Why is Catholicism so steeped in guilt?
It seems that sin is so emphasized in the Catholic religion, Catholics are bound to feel guilty about everything that they do. Why is the Catholic religion so steeped in guilt?
Catholicism is not a religion of guilt; it is a religion of grace. Grace is the very life of God imparted to our souls in Baptism, which makes us partakers of the divine nature and enables us to do good and avoid evil.
For some reason, however, it seems that many Catholics have lost sight of grace. Catholic educators have not emphasized it, and so most Catholics are painfully ignorant of this central concept. They have been taught the Ten Commandments, the Six Commandments of the Church, and a bunch of other "do's" and "don't's", but have not been told where the power to follow all these commands comes from. So many of them try really hard to do everything right on their own, and keep falling short. They become discouraged, and guilt sets in!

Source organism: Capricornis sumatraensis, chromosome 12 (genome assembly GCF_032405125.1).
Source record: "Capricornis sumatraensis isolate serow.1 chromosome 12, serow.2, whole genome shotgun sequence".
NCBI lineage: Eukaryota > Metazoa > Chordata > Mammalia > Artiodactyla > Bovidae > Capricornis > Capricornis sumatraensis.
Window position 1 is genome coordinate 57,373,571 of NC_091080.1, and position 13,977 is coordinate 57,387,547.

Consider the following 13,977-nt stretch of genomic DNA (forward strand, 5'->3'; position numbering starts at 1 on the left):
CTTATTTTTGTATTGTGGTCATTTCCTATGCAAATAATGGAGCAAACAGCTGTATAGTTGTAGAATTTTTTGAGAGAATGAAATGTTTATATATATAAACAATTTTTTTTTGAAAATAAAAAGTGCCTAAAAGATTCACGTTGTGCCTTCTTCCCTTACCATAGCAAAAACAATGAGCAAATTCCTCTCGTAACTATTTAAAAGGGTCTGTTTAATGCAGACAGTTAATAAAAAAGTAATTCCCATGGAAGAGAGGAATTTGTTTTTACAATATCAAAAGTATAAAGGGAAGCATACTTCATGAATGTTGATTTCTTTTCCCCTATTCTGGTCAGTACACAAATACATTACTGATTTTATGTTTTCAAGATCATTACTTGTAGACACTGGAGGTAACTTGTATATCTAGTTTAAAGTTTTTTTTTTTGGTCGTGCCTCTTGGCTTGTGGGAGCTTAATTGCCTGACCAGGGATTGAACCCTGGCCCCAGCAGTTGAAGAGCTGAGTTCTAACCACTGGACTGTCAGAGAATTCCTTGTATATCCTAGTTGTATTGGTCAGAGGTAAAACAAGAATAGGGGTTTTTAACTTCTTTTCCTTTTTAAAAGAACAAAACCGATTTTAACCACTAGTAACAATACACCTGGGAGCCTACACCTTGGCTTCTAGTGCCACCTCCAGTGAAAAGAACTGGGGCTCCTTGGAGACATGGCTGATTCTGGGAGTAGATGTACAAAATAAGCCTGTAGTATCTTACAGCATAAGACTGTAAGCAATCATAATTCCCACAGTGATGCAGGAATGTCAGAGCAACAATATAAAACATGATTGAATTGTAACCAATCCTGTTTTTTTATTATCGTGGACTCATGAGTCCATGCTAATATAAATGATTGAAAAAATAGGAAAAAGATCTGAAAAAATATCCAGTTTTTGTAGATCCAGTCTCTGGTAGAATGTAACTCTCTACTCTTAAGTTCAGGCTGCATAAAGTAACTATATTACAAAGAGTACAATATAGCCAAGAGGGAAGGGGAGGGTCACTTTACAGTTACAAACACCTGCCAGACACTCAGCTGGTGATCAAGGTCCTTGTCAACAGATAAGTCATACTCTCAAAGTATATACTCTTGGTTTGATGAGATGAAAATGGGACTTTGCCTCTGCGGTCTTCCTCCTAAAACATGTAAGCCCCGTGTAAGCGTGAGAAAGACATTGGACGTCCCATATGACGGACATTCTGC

Some of them were also inculcated with a hyper-strict moral system which bears more resemblance to the Jansenist heresy than Catholic moral theology. The overemphasis on sin creates scrupulosity, and coupled with repeated failure accentuates the guilt. This is why everyone thinks that Catholicism is a guilt-ridden religion!
But that's all a perversion of the true faith! The good news is that through Jesus we can share in God's very life, and the Holy Spirit will help us to do good works and avoid sin. If we fall, God is willing to forgive and restore divine life to us, because our loving Father wants us to be with Him forever. When grace becomes central to Catholic practice, guilt tends to lose any overwhelming power.
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